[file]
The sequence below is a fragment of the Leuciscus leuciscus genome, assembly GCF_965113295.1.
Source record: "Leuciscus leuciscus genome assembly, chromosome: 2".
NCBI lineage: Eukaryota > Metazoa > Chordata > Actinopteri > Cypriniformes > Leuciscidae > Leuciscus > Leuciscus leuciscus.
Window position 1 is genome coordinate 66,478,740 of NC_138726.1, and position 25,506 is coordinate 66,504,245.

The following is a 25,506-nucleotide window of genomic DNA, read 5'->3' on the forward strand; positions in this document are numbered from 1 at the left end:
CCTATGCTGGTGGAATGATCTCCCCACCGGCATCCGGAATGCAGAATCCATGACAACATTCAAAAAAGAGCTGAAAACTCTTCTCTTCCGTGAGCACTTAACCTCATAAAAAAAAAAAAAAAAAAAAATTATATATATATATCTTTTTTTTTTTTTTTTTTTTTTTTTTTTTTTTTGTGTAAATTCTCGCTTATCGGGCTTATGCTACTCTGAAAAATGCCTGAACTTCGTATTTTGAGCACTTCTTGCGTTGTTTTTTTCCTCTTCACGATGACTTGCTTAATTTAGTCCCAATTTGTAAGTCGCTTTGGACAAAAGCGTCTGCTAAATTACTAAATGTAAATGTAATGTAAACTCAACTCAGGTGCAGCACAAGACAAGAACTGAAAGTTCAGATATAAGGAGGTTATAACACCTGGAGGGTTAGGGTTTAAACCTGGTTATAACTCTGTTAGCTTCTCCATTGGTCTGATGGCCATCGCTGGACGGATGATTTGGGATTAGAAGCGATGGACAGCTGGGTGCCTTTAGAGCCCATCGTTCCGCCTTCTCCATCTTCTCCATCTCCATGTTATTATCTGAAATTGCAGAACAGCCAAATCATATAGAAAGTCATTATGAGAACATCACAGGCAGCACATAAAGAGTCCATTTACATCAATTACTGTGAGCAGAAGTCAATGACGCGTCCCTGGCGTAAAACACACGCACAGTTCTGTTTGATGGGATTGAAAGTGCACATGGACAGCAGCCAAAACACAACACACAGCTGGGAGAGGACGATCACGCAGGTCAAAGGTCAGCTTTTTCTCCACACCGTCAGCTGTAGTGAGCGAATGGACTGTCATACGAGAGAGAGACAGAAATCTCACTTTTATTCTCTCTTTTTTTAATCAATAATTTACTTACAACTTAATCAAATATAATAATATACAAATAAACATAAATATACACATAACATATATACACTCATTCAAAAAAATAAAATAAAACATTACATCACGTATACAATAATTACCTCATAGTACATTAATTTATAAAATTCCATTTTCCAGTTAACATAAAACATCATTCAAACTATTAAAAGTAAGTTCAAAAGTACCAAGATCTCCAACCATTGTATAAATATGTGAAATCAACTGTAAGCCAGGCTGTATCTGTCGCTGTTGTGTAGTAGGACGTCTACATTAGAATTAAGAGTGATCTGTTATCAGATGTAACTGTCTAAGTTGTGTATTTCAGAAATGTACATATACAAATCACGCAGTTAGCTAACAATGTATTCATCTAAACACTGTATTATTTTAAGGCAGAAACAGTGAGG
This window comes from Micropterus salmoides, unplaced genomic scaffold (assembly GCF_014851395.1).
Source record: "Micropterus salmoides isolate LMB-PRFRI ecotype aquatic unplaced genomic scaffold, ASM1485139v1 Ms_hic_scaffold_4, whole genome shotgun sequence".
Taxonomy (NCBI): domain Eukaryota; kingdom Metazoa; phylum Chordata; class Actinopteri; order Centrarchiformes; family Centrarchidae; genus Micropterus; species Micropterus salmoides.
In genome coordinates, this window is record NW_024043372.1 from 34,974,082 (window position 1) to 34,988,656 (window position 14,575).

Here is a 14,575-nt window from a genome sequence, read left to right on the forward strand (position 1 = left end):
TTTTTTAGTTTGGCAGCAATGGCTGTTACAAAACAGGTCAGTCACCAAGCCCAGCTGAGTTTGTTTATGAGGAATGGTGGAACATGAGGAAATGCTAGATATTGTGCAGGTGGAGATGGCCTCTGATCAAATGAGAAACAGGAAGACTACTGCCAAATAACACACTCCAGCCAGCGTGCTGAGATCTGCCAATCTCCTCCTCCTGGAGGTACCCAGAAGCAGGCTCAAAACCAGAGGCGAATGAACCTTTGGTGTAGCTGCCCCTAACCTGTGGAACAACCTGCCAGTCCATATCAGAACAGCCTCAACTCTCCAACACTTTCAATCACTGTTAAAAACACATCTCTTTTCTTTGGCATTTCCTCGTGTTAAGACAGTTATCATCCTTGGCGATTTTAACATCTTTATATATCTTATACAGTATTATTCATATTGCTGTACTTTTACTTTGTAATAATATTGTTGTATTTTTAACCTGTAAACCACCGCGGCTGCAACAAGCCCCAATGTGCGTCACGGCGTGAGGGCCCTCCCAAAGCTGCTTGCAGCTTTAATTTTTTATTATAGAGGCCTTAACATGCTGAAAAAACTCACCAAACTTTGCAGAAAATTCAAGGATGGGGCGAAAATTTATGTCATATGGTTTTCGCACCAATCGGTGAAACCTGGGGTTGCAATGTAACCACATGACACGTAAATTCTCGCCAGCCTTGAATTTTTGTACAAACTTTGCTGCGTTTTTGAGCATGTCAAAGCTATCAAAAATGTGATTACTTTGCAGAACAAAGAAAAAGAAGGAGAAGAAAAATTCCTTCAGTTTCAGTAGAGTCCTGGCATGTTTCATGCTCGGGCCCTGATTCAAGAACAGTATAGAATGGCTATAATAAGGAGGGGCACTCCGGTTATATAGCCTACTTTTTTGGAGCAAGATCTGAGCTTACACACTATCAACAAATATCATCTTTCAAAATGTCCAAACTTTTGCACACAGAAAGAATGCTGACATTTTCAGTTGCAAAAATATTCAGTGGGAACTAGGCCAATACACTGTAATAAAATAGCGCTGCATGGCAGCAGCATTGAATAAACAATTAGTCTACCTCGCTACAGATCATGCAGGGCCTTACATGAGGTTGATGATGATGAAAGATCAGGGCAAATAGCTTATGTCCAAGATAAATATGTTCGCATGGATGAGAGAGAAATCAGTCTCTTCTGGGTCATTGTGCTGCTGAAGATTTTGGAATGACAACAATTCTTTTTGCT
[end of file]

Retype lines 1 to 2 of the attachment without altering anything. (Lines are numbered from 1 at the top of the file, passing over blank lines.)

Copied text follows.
The sequence below is a fragment of the Leuciscus leuciscus genome, assembly GCF_965113295.1.
Source record: "Leuciscus leuciscus genome assembly, chromosome: 2".